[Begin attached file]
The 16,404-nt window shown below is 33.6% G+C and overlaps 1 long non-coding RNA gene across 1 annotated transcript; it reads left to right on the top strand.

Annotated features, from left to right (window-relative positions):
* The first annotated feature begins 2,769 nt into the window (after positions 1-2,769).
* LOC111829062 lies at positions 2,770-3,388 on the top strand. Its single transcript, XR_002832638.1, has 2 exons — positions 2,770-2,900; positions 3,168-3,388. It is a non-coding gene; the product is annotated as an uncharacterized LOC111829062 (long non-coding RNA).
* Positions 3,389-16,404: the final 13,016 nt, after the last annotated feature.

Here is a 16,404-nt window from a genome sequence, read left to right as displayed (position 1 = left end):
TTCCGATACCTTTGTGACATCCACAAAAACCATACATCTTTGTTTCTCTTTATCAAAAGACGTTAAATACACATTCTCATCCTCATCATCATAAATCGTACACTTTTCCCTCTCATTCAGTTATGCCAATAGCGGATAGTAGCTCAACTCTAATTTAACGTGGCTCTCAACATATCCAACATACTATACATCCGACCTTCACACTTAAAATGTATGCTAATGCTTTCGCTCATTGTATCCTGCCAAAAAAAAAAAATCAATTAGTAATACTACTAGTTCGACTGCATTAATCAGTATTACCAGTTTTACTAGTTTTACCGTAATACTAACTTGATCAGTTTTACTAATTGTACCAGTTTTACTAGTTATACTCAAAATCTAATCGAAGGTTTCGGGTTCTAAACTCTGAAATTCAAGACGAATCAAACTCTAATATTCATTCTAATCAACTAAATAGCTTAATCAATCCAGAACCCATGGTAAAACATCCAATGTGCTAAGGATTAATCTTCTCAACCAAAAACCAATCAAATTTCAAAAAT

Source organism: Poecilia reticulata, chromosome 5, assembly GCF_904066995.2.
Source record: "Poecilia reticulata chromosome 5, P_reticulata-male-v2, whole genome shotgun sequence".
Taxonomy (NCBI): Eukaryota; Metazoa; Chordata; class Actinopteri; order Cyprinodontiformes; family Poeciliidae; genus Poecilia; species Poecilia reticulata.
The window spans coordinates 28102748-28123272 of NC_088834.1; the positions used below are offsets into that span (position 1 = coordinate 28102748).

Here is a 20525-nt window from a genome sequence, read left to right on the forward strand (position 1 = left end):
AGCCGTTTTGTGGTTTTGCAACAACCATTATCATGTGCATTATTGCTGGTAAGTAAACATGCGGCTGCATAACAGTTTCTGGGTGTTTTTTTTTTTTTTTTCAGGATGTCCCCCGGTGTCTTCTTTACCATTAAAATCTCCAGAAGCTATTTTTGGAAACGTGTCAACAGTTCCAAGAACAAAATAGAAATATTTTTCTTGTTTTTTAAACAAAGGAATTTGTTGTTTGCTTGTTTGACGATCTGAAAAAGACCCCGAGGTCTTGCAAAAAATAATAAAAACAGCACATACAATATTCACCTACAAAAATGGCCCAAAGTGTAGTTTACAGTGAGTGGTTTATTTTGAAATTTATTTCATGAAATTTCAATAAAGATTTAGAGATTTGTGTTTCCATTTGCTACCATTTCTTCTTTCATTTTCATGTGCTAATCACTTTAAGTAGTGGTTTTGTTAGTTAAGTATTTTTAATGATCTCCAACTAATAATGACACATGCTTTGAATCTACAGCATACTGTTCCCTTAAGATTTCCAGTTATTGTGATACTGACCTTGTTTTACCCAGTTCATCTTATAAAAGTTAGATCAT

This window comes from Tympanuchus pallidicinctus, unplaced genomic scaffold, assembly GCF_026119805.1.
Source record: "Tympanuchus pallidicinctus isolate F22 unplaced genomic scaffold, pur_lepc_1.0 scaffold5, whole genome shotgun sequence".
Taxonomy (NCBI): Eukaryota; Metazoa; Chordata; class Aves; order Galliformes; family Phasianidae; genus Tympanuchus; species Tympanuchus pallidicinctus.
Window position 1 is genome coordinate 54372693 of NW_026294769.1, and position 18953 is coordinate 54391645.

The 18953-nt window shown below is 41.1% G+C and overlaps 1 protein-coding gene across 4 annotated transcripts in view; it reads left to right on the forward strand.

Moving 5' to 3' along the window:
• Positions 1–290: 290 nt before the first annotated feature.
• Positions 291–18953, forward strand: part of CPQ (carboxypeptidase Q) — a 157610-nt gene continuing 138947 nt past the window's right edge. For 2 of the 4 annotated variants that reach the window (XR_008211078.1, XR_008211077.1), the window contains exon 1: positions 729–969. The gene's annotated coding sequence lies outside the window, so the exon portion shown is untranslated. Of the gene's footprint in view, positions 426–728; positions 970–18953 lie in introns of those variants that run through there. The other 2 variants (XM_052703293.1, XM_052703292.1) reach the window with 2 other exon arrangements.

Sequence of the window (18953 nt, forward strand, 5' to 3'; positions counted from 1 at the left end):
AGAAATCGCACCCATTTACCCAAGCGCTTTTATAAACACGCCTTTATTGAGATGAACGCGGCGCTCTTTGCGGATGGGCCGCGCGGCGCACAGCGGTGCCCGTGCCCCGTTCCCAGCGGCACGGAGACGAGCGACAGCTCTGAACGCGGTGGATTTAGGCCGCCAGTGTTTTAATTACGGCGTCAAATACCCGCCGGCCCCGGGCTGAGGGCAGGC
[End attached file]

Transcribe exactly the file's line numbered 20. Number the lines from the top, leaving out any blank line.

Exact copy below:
• Positions 1–290: 290 nt before the first annotated feature.